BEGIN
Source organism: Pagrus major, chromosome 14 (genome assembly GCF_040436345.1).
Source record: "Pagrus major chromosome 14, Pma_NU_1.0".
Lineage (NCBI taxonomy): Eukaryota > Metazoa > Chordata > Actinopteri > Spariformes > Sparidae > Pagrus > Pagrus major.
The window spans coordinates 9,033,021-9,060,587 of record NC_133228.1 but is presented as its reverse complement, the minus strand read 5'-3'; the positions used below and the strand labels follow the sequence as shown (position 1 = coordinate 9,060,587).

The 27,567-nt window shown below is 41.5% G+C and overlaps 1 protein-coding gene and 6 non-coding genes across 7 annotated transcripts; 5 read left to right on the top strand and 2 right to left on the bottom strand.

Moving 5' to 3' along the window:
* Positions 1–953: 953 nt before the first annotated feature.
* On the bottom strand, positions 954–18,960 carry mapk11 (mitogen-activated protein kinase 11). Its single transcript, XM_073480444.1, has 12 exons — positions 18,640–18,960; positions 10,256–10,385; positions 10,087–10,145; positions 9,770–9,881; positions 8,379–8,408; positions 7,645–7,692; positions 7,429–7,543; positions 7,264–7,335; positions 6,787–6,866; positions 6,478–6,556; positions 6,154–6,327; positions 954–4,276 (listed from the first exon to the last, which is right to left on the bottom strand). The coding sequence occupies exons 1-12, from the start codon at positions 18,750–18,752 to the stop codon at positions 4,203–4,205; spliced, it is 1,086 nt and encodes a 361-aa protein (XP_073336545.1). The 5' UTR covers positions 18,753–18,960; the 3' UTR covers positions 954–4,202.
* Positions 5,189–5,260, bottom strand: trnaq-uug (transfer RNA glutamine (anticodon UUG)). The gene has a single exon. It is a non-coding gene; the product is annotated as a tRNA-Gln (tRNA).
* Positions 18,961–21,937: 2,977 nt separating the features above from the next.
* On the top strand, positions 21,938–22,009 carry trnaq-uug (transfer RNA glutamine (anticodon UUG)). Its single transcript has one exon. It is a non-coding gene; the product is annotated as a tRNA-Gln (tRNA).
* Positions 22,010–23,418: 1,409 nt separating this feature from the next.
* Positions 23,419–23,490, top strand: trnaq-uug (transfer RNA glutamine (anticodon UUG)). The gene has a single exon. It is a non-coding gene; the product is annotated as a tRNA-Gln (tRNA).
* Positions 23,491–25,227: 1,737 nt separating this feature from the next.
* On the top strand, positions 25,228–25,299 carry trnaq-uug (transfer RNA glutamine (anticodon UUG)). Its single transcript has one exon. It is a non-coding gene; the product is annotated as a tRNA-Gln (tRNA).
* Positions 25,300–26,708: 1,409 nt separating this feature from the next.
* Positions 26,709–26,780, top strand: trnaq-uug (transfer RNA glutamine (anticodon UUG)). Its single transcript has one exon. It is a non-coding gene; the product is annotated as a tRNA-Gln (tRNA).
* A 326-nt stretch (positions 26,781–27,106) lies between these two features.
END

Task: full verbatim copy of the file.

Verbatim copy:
Source organism: Pagrus major, chromosome 14 (genome assembly GCF_040436345.1).
Source record: "Pagrus major chromosome 14, Pma_NU_1.0".
Lineage (NCBI taxonomy): Eukaryota > Metazoa > Chordata > Actinopteri > Spariformes > Sparidae > Pagrus > Pagrus major.
The window spans coordinates 9,033,021-9,060,587 of record NC_133228.1 but is presented as its reverse complement, the minus strand read 5'-3'; the positions used below and the strand labels follow the sequence as shown (position 1 = coordinate 9,060,587).

The 27,567-nt window shown below is 41.5% G+C and overlaps 1 protein-coding gene and 6 non-coding genes across 7 annotated transcripts; 5 read left to right on the top strand and 2 right to left on the bottom strand.

Moving 5' to 3' along the window:
* Positions 1–953: 953 nt before the first annotated feature.
* On the bottom strand, positions 954–18,960 carry mapk11 (mitogen-activated protein kinase 11). Its single transcript, XM_073480444.1, has 12 exons — positions 18,640–18,960; positions 10,256–10,385; positions 10,087–10,145; positions 9,770–9,881; positions 8,379–8,408; positions 7,645–7,692; positions 7,429–7,543; positions 7,264–7,335; positions 6,787–6,866; positions 6,478–6,556; positions 6,154–6,327; positions 954–4,276 (listed from the first exon to the last, which is right to left on the bottom strand). The coding sequence occupies exons 1-12, from the start codon at positions 18,750–18,752 to the stop codon at positions 4,203–4,205; spliced, it is 1,086 nt and encodes a 361-aa protein (XP_073336545.1). The 5' UTR covers positions 18,753–18,960; the 3' UTR covers positions 954–4,202.
* Positions 5,189–5,260, bottom strand: trnaq-uug (transfer RNA glutamine (anticodon UUG)). The gene has a single exon. It is a non-coding gene; the product is annotated as a tRNA-Gln (tRNA).
* Positions 18,961–21,937: 2,977 nt separating the features above from the next.
* On the top strand, positions 21,938–22,009 carry trnaq-uug (transfer RNA glutamine (anticodon UUG)). Its single transcript has one exon. It is a non-coding gene; the product is annotated as a tRNA-Gln (tRNA).
* Positions 22,010–23,418: 1,409 nt separating this feature from the next.
* Positions 23,419–23,490, top strand: trnaq-uug (transfer RNA glutamine (anticodon UUG)). The gene has a single exon. It is a non-coding gene; the product is annotated as a tRNA-Gln (tRNA).
* Positions 23,491–25,227: 1,737 nt separating this feature from the next.
* On the top strand, positions 25,228–25,299 carry trnaq-uug (transfer RNA glutamine (anticodon UUG)). Its single transcript has one exon. It is a non-coding gene; the product is annotated as a tRNA-Gln (tRNA).
* Positions 25,300–26,708: 1,409 nt separating this feature from the next.
* Positions 26,709–26,780, top strand: trnaq-uug (transfer RNA glutamine (anticodon UUG)). Its single transcript has one exon. It is a non-coding gene; the product is annotated as a tRNA-Gln (tRNA).
* A 326-nt stretch (positions 26,781–27,106) lies between these two features.